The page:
I first heard about the Red Poppy Art House through one of the sources I gathered on our first assignment. The Red Poppy started as an art studio more than 10 years ago and has now turned into an art and music space for the Mission community. Located on the corner of Folsom and 23rd Street, this small yellow building regularly hosts musicians, artists, film showings and youth art programs.
Julianne Quimby started as an intern at the Poppy in 2012. She studied cultural anthropology and history of art and visual culture at UC Santa Cruz and wanted to work somewhere like the Poppy that incorporated culture and arts. “I’ve always been interested in cultural diplomacy and bringing people together through art and culture,” Quimby said.
According to Quimby, the Red Poppy Art House makes an effort to reach out to long-time residents of the Mission as new people are entering the district. “We’re trying to make an extra effort to make sure we’re reaching those people as their other resources and relevant programing diminishes as new people are coming in,” Quimby said.
I was also able to talk to Indira Urrutia, the creative director at the Poppy who also works as an art teacher and a visual artists.Before working at the Poppy in 2012, Urrutia and her husband spent four years traveling the continent on their bikes and photographing what they saw. She told me that her husband started the trip in Alaska and she joined him when he got to San Francisco. They spent the rest of the four years traveling through Mexico and eventually working their way to the very end of South America in the Chilean city of Puerto Williams.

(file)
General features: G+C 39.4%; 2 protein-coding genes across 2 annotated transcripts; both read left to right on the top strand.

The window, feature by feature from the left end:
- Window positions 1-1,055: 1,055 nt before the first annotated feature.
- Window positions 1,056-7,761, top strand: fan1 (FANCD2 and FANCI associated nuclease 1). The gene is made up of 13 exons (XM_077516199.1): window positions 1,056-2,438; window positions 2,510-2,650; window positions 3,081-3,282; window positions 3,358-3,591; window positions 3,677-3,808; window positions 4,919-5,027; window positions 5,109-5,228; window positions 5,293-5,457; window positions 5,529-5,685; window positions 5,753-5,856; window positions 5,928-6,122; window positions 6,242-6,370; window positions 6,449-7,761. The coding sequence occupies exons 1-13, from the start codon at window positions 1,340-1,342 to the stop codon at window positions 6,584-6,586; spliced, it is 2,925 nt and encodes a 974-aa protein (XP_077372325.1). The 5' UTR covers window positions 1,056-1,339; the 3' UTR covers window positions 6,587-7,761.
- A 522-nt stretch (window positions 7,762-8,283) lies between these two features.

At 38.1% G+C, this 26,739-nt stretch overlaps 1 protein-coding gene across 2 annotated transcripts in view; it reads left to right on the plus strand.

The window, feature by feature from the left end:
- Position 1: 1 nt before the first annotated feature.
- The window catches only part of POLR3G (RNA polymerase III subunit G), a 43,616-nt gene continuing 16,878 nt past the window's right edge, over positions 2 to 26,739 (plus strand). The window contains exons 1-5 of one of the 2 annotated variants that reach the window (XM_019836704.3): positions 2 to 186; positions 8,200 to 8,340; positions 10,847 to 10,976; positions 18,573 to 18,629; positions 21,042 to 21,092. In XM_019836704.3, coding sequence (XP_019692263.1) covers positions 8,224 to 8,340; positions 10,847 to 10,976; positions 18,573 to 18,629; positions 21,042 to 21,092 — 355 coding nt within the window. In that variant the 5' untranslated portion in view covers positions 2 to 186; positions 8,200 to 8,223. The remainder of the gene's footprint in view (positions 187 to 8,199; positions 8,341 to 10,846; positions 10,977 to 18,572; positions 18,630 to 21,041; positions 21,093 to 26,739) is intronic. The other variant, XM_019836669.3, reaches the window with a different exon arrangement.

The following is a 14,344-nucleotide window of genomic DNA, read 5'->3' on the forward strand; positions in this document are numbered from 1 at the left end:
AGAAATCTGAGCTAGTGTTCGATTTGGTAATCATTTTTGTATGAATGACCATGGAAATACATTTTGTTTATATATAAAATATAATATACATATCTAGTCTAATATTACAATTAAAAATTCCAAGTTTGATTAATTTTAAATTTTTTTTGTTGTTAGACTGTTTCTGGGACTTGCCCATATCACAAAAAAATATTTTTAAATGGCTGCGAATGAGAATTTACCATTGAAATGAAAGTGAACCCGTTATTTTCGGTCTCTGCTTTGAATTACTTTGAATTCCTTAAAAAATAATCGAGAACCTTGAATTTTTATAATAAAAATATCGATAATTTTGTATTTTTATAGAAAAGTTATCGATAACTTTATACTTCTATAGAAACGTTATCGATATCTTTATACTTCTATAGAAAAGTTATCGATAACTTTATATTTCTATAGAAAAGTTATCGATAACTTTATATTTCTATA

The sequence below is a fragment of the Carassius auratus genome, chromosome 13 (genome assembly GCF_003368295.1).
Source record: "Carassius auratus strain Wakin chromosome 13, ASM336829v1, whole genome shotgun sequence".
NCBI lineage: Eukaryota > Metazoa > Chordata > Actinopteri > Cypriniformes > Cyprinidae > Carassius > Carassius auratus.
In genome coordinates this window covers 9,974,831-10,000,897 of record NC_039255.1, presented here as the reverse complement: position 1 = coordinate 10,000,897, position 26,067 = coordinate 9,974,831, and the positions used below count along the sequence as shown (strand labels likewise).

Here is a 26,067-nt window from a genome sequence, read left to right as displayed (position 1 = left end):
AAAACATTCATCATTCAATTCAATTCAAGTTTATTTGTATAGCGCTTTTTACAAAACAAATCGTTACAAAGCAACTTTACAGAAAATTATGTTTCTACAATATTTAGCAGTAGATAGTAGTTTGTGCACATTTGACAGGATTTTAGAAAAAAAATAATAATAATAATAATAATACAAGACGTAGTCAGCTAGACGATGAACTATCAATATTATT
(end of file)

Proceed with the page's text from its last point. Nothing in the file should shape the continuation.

Urrutia told me that at one point in the trip, she started to feel guilty. She felt like there was more work to do than just riding her bicycle and taking photographs. It wasn’t until she was invited to a school in Mexico to show her photographs and talk with students that she found a more meaningful purpose for her trip. What started as a photography project molded into an educational project. “I felt that education was the best way to give back to society,” Urrutia said.
We talked for more than an hour, covering what it was like being an art teacher and an artist in San Francisco with all the demographic changes that are taking place. As an art teacher, she sees a shift in the importance art has in an education. “It’s taught as something fun to do. It’s not thought as something important to do,” Urrutia said. Urrutia now comes and teaches art after school. She say that there is no creativity during normal school hours and that education has now focused on memorizing and standardized testing.
As for being an artist in the Mission, she said that artists have always lived off the bare minimum, often relying on low rent and cutting out things like health insurance or saving money in order to get by. “I feel like there are a lot of artists in the Mission that can live off their art, but not in the best way,” Urrutia said.
At the end of our interview, Urrutia brought up two well-known artists who are being evicted from their homes. Regarded by members of the community as ‘Chicano Royalty,’ Rene Yanez and Yolanda Lopez first got the first eviction notice last July. The artists were major players in the art movement in the Mission District. “Their story made me think a lot about me,” Urrutia said. Urrutia said that the future of artists really relies on fixing the “living situation” in order to keep artists from being kicked out of their homes.